Data Dictionary: Census 1990
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Survey: Census 1990
Data Source: Social Explorer; U.S. Census Bureau
Table: T86. Aggregate Gross Rent for Specified renter-occupied housing units paying cash rent [1]
Universe: Specified renter-occupied housing units paying cash rent
Table Details
T86. Aggregate Gross Rent for Specified renter-occupied housing units paying cash rent
Universe: Specified renter-occupied housing units paying cash rent
Relevant Documentation:
Excerpt from: Social Explorer, U.S. Census Bureau; Census of Population and Housing, 1990: Summary Tape File 3 on CD-ROM [machine-readable data files] / prepared by the Bureau of the Census. Washington: The Bureau [producer and distributor], 1991.
 
Gross Rent
Gross rent is the contract rent plus the estimated average monthly cost of utilities (electricity, gas, and water) and fuels (oil, coal, kerosene, wood, etc.) if these are paid for by the renter (or paid for the renter by someone else). Gross rent is intended to eliminate differentials which result from varying practices with respect to the inclusion of utilities and fuels as part of the rental payment. The estimated costs of utilities and fuels are reported on a yearly basis but are converted to monthly figures for the tabulations. Renter units occupied without payment of cash rent are shown separately as "No cash rent" in the tabulations. Gross rent is calculated on a sample basis.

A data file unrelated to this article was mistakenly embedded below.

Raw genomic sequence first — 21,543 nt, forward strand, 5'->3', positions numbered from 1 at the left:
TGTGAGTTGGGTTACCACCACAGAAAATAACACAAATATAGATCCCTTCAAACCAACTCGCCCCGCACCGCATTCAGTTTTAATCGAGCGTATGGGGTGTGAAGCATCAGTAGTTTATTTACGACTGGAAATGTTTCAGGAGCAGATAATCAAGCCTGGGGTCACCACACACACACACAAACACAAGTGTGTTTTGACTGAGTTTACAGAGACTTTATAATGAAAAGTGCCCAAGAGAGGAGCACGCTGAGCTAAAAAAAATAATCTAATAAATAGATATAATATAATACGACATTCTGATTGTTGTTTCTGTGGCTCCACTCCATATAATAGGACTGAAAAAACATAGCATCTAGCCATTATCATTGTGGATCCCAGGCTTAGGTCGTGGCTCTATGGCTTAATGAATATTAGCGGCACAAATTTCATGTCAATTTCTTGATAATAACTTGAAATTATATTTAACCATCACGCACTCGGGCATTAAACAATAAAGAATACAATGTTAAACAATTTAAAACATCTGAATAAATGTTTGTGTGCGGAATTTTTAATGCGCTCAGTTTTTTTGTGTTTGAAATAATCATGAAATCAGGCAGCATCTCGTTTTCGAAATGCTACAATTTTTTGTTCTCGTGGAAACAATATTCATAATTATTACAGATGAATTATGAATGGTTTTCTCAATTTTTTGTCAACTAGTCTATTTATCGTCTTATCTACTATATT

Comparability
Data on gross rent have been collected since 1940 for renter-occupied housing units. In 1980, costs for electricity and gas were collected as average monthly costs. In 1990, all utility and fuel costs were collected as yearly costs and divided by 12 to provide an average monthly cost.

Excerpt from: Social Explorer, U.S. Census Bureau; Census of Population and Housing, 1990: Summary Tape File 3 on CD-ROM [machine-readable data files] / prepared by the Bureau of the Census. Washington: The Bureau [producer and distributor], 1991.
 
Renter Occupied
All occupied housing units which are not owner occupied, whether they are rented for cash rent or occupied without payment of cash rent, are classified as renter occupied. "No cash rent" units are separately identified in the rent tabulations. Such units are generally provided free by friends or relatives or in exchange for services such as resident manager, caretaker, minister, or tenant farmer. Housing units on military bases also are classified in the "No cash rent" category. "Rented for cash rent" includes units in continuing care, sometimes called life care arrangements. These arrangements usually involve a contract between one or more individuals and a health services provider guaranteeing the individual shelter, usually a house or apartment, and services, such as meals or transportation to shopping or recreation.

Excerpt from: Social Explorer, U.S. Census Bureau; Census of Population and Housing, 1990: Summary Tape File 3 on CD-ROM [machine-readable data files] / prepared by the Bureau of the Census. Washington: The Bureau [producer and distributor], 1991.
 
Housing Units
A housing unit is a house, an apartment, a mobile home or trailer, a group of rooms or a single room occupied as separate living quarters or, if vacant, intended for occupancy as separate living quarters.

Separate living quarters are those in which the occupants live and eat separately from any other persons in the building and which have direct access from outside the building or through a common hall.

The occupants may be a single family, one person living alone, two or more families living together, or any other group of related or unrelated persons who share living arrangements. For vacant units, the criteria of separateness and direct access are applied to the intended occupants whenever possible. If that information cannot be obtained, the criteria are applied to the previous occupants.